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What is Storyshaping?

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By Julia Damassa — Creator of the Storyshapes and storyshaping concept

Storyshaping is an inclusive and interactive way to create shared stories orally. As individuals or part of a group, children can explore and invent new places, times, characters, questions and ideas together, to build a collaborative story, both expressing their ideas and listening to others’ ideas. It is a great way to develop story structure and story language through talk.

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Storyshaping uses five story prompts, available as tactile Storyshapes. These represent the building blocks for a story: place, time, character, question and idea. If you don’t have a set of Storyshapes, you can still use these five concepts as prompts for a shared class story

Place: Ask the children where their story takes place. Encourage them to respond, and accept all their ideas equally. Repeat their collective ideas back to them, adding descriptive story language where appropriate. Ask about the colours, sounds and smells of the place to encourage the use of adjectives for a more vivid description. Time: Now ask the children when the story happens. Talk about the time of day, the weather, what day of the week or month it is, or if it is a special day. Character: Ask the children who their story is about. Elicit the character’s name, age and occupation to build up a picture of them. Ask what the character is doing, encouraging the use of verbs and adverbs. Think about how the character is connected to the place of the story, and maybe even the time too. Question: Ask what the character’s question is – something they need to find out or a solution to a problem. Thinking about the character’s thoughts and feelings, decide on a question together. Idea: Now ask how the character finds the answer to their question. Then, encourage the children to take their character on a journey to find an answer to the question. When the question has been answered, ask how the story ends.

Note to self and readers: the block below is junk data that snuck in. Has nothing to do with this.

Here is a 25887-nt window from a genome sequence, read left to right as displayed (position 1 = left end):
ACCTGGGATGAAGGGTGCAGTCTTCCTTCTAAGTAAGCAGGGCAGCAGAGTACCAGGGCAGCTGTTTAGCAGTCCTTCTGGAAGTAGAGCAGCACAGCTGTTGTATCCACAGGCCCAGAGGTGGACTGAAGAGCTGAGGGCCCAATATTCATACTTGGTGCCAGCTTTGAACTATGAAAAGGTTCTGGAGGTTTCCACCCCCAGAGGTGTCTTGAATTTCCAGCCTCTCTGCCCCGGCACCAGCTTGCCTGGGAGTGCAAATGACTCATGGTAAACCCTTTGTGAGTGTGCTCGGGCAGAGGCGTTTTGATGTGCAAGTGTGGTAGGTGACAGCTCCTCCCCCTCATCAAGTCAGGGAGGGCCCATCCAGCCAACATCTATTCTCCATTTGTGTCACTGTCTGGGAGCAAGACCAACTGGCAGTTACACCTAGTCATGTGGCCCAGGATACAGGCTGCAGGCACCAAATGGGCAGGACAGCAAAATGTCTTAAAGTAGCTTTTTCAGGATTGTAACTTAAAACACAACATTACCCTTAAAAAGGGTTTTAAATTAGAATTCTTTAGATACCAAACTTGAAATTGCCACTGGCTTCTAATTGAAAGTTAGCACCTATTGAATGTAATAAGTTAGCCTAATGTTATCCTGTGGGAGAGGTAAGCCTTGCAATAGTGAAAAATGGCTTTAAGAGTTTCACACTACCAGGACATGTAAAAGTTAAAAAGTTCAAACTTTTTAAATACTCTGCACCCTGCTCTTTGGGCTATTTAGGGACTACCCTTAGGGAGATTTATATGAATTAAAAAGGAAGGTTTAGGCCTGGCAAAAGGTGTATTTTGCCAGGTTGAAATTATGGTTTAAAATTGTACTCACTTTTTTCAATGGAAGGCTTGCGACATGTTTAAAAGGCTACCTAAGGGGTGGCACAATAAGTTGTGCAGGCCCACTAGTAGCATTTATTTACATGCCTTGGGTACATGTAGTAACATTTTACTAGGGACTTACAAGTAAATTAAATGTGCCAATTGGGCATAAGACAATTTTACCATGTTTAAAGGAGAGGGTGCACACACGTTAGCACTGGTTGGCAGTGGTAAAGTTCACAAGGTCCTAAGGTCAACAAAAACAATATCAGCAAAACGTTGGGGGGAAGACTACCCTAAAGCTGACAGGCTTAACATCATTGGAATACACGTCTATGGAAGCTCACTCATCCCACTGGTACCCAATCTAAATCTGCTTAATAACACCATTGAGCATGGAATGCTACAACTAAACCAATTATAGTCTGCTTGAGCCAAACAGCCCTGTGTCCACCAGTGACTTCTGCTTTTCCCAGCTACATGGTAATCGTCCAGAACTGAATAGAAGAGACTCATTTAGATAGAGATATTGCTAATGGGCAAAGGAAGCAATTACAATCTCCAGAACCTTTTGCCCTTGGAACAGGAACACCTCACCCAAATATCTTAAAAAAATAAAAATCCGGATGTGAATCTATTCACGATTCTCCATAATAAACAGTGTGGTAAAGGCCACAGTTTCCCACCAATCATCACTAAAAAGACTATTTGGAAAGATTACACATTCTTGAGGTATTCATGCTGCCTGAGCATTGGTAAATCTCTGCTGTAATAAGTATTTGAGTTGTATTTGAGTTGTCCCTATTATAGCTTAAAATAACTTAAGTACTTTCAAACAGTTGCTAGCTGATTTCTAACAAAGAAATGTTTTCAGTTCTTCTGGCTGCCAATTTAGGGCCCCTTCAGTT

Look for inspiration for your class’ storyshaping in a variety of books, stories, rhymes and imaginative play opportunities. Children’s families could also become the inspiration for storyshaping – EAL parents could be invited to share stories from their culture, and grandparents to share their memories.

Julia Damassa also offers training in storyshaping, which builds on the basic storyshaping concept as outlined in this article. The training delivers practical techniques in making and telling stories, exploring the use of tools such as voice, eye contact, gesture, as well as the Storyshapes themselves. For more information visit www.storyshapes.co.uk.

Why not take advantage of our special reader offer and get a 10% discount on the Storyshapes and/or Storyshaping book and CD-ROM? Simply call 0845 603 5309 and quote ‘Literacy Time Storyshaping offer’ when placing your order.

Speaking and listening

Following a storyshaping session, your story themes can be translated into play and learning to develop speaking and listening skills:

  • Encourage the children to retell their story, to listen to other retellings and to discuss unfamiliar words. Encourage children, through modelling, to speak clearly and audibly with confidence and control, showing awareness of the listener.
  • Record children telling their favourite bits of the story.
  • Allow children to choose how to develop the story. Encourage creativity in all its forms, using body sounds, instruments, fine motor skills and crafts to extend the tale and explore it through small-world play opportunities using suitable toy characters and settings.